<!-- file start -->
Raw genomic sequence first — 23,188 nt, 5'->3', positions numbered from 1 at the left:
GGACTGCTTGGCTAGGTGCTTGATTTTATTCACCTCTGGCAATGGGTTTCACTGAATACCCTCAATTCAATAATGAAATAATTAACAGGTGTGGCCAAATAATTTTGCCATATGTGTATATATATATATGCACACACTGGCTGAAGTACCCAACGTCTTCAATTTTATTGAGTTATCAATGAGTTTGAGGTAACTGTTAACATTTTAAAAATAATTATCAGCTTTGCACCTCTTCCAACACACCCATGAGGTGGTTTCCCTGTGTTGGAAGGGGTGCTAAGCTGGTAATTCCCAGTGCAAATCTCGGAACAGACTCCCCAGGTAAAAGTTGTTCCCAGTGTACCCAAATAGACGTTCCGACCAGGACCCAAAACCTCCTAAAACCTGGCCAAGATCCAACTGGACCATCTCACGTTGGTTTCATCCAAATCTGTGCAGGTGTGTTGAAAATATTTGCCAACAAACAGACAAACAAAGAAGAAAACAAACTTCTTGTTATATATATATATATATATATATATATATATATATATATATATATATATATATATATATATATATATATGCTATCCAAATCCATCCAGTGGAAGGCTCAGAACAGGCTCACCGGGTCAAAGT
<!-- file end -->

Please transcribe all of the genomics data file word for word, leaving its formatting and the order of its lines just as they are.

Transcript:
Raw genomic sequence first — 23,188 nt, 5'->3', positions numbered from 1 at the left:
GGACTGCTTGGCTAGGTGCTTGATTTTATTCACCTCTGGCAATGGGTTTCACTGAATACCCTCAATTCAATAATGAAATAATTAACAGGTGTGGCCAAATAATTTTGCCATATGTGTATATATATATATGCACACACTGGCTGAAGTACCCAACGTCTTCAATTTTATTGAGTTATCAATGAGTTTGAGGTAACTGTTAACATTTTAAAAATAATTATCAGCTTTGCACCTCTTCCAACACACCCATGAGGTGGTTTCCCTGTGTTGGAAGGGGTGCTAAGCTGGTAATTCCCAGTGCAAATCTCGGAACAGACTCCCCAGGTAAAAGTTGTTCCCAGTGTACCCAAATAGACGTTCCGACCAGGACCCAAAACCTCCTAAAACCTGGCCAAGATCCAACTGGACCATCTCACGTTGGTTTCATCCAAATCTGTGCAGGTGTGTTGAAAATATTTGCCAACAAACAGACAAACAAAGAAGAAAACAAACTTCTTGTTATATATATATATATATATATATATATATATATATATATATATATATATATATATATATATATATATATGCTATCCAAATCCATCCAGTGGAAGGCTCAGAACAGGCTCACCGGGTCAAAGT